Later on Friday night I call a raise with pocket Sixes. Flop is dealt and the good news is that I hit my set, the bad news is that it is all Spades, Ace high at that. I am in early position and throw out a 20 chips as a protection/probe bet. The typically very solid Royal bumps it to 40. Hmmm. Everyone else is out of the way and it comes back to me. I decide I need more information and I re-raise to 60 or 80 (I forget, I guess I should blog these things immediately after the hand!). Royal pushes all in for another hundred and change (116?). Now I'm stumped. I even say to the table that I re-raised to get more information and now that I have it I'm not sure what to do. I dismiss the idea of set over set because I don't see Royal having Pocket Aces here. The two hands that I see most likely are a strong Ace with a Spade kicker or KsQs. I mull over the hand for a while and finally end up calling. I am ahead as Royal shows A with Qc for top pair/strong kicker but no Spade redraw which is great because a fourth Spade came and the board didn't pair.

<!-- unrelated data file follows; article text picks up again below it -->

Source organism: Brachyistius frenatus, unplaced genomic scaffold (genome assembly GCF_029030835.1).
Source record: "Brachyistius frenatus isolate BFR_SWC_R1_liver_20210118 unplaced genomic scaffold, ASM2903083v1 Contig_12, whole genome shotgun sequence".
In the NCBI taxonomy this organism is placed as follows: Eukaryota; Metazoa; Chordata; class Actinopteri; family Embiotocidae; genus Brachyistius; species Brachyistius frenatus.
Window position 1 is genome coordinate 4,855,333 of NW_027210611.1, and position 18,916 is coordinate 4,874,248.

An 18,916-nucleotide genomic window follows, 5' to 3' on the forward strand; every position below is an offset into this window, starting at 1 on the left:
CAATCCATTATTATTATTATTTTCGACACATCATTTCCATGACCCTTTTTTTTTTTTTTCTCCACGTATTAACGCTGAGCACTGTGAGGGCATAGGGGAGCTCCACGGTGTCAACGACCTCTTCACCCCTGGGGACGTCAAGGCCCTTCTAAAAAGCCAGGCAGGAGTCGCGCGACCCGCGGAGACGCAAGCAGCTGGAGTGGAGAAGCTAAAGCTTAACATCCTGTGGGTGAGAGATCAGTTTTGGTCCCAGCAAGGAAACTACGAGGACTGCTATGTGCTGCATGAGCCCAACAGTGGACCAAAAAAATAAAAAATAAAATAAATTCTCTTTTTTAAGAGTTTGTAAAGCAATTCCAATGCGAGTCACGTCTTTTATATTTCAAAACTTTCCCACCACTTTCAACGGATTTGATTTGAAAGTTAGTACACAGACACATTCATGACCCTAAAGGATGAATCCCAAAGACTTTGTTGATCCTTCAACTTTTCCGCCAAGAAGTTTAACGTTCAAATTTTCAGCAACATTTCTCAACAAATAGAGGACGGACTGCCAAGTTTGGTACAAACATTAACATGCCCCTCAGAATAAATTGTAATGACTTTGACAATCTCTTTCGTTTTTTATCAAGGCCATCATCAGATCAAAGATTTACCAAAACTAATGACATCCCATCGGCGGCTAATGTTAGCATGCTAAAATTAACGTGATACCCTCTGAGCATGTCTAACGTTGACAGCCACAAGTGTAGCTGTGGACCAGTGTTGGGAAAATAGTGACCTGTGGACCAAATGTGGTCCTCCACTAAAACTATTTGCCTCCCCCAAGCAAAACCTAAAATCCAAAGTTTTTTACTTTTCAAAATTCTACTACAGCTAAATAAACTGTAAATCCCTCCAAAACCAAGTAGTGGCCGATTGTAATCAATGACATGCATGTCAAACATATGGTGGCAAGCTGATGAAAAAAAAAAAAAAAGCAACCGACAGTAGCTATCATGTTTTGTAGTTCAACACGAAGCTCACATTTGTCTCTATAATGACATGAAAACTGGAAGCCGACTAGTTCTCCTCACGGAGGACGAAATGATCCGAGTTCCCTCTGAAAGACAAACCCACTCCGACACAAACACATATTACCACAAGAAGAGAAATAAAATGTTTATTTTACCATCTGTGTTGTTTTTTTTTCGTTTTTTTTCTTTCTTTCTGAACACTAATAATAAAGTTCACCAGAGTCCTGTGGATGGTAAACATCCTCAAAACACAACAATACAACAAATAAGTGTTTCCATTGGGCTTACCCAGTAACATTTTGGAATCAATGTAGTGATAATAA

I threw the hand on the Poker Stove to see what was what and to my surprise, even if Royal flopped the nut flush with KsQs, I STILL was getting odds to call on the flop as a set is basically going to boat or quad up one time out of three. The numbers that were lingering in my head were 20% and 25% to improve on the turn and river respectively. The odd thing being that if you brick the turn, it actually gives you three more outs to catch a boat on the river. Needless to say, if I were up against an Ace with Spade kicker I'm more than priced in and actually ahead in the hand 70/30. So in retrospect, getting 2:1 on my call makes it a no brainer (as long as I am not up against set over set and even then the book says you just can't worry about that) since I am priced in even against the worst case scenario of the range of hands I figure I'm up against...even though I didn't know it at the time.